New default image of scientist

Space politics

Britain is successfully playing catch-up with America in promoting politicians who speak knowingly about the vast, mostly empty depths of the universe.

Andrew Griffiths – the UK’s new space minister – is his official title. Minister of State for Science, Research and Innovation – Granted one The interview Applause to Fraser Home Magazine

Griffith apparently gave him a demonstration of how to teach: “He points to a suspended globe in the Science Museum that changes from planet to planet and declares, ‘Now we’ve got Mars. !’ Only for an employee to gently inform him that it was in fact the sun. Undaunted, Griffiths exclaimed ‘That’s Saturn!’ As the planet changes. The employee interjects: ‘No, no, that’s Jupiter’.

In 1991, one of the first IG Nobel Prizes was awarded to then US Vice President Dan Quayle. Coyle was given additional duties, becoming head of something called the National Space Council. He was often in the news for educating the masses. Statements such as the following:

“[It’s] It is time for the human race to enter the solar system.

“We have seen the pictures. [of Mars] Where there are streams, we believe and water.”

“People who are really, really weird can get into sensitive positions and have a tremendous impact on history.”

Reference to IG Noble described Coyle praised him as a “consumer of time and occupier of space” and “for demonstrating, better than anyone else, the necessity of science education”.

The feedback is encouraging to see the educational vibe spreading from country to country. The sky, wherever that may be, is the limit.

Bass note

Andy Howe praised the somewhat musical discovery about a fish that spends most of its time at the bottom of a muddy ocean. Does Andy Howe find joy in the details? And how! He says: “I draw your attention to ‘A midbrain node for context-specific vocalization in fish’ (published in the journal Nature Communications) which is clearly related to the fish noise of the plainfin midshipman, a species also known as ‘The singing fish of CaliforniaEndowed with a ‘sonic swim bladder’, they can communicate with modulated, trumpety hums or grunts. There is a double resonance here, because the main author is a boss.

“A Boss” is Andrew Bass, professor of neurobiology and behavior at Cornell University in New York. When not at sea chasing fish, Bass spends time in his office, which is indoors. Mid hall. A boss, feedback can’t help but notice, stands in organic determination.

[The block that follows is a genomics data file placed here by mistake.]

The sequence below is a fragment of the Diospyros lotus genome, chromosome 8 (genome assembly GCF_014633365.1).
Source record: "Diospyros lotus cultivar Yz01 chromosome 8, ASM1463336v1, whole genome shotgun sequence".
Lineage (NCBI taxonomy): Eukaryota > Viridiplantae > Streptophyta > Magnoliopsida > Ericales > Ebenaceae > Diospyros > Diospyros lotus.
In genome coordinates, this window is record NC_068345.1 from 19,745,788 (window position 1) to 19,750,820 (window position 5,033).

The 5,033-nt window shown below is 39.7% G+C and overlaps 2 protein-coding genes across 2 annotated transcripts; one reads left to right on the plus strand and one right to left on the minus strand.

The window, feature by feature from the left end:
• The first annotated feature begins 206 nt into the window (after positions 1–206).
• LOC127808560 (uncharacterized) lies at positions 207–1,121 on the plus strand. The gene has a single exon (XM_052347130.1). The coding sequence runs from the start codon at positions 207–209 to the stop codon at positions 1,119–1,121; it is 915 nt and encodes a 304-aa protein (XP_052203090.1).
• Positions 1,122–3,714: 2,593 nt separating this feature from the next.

Light entertainment

Retired physician John Innes rallied to the Feedback Call (December 9, 2023) for the first time to give testimony that disproves or confirms the old adage “The art of medicine consists mostly of entertaining the patient while Nature cures disease”.

He first set the scene: “In the 1890s a Faroese/Danish physician, Niels Finsen, showed that UV light could cure tuberculosis (TB) of the skin. Finsen was awarded the Nobel Prize in 1903 for this work. Awarded the prize.Finson’s original work used artificial UV light and it was widely used in the treatment of TB in the 1920s and 1930s.

“But it was already known that natural UV light was present in sunlight. This was one of the factors that spurred the development of Sanatorium for the treatment of TB. Once antibiotics were developed in the 1950s, The introduction changed the treatment of TB, consigning UV light therapy to history.

John then describes his experience as a physician in Birmingham, UK, in the 1980s, specializing in infectious diseases: “I was asked to see a 17-year-old boy who had recently began training as a nurse. At that time all new entrants to nurse training were offered a vaccine against TB, if they did not already have it. In her case, her injection An ulcer appeared at the site and it gradually grew to about 8 cm wide over two months. I suggested a course of antibiotics. But she was going on leave the next morning and had to collect the prescription. There was no time. So I asked her to stop her treatment and come back to see me in four weeks.

“She returned after spending two weeks in the sun on a beach near Tangiers. The ulcer was healed and nothing more was needed. So, she amused herself while nature healed her illness. was given.”

Loop soup

What is loop soup? It’s hard to say. Hard to say in short, that is.

Wojciech Furmanski and Adam Kolawa at the California Institute of Technology apparently inserted the phrase in the middle of a 35-page paper in Physics World in 1987 called “Yang-Mills Vacuum: An Attempt at Lattice Loop Calculus“, published in the journal Nuclear Physics B.

They only mention loop soup once. These are his words: “The medium is still far from an asymptotic ‘loop soup’, which is intolerable to our methods.”

This sentence may be incomprehensible to anyone without a deep study of nuclear physics. Yet the phrase caught on. Just 33 years later, Valentino Foote and Matthew Kleban at New York University wrote a paper called “New Brownie Loop Soup Recipes.“, which sounds positively appetizing.

Mark Abrahams created the Ig Nobel Prize ceremony and co-founded the magazine Annals of Improbable Research. Before that, he worked on unusual ways to use computers. It has a website. improbable.com.

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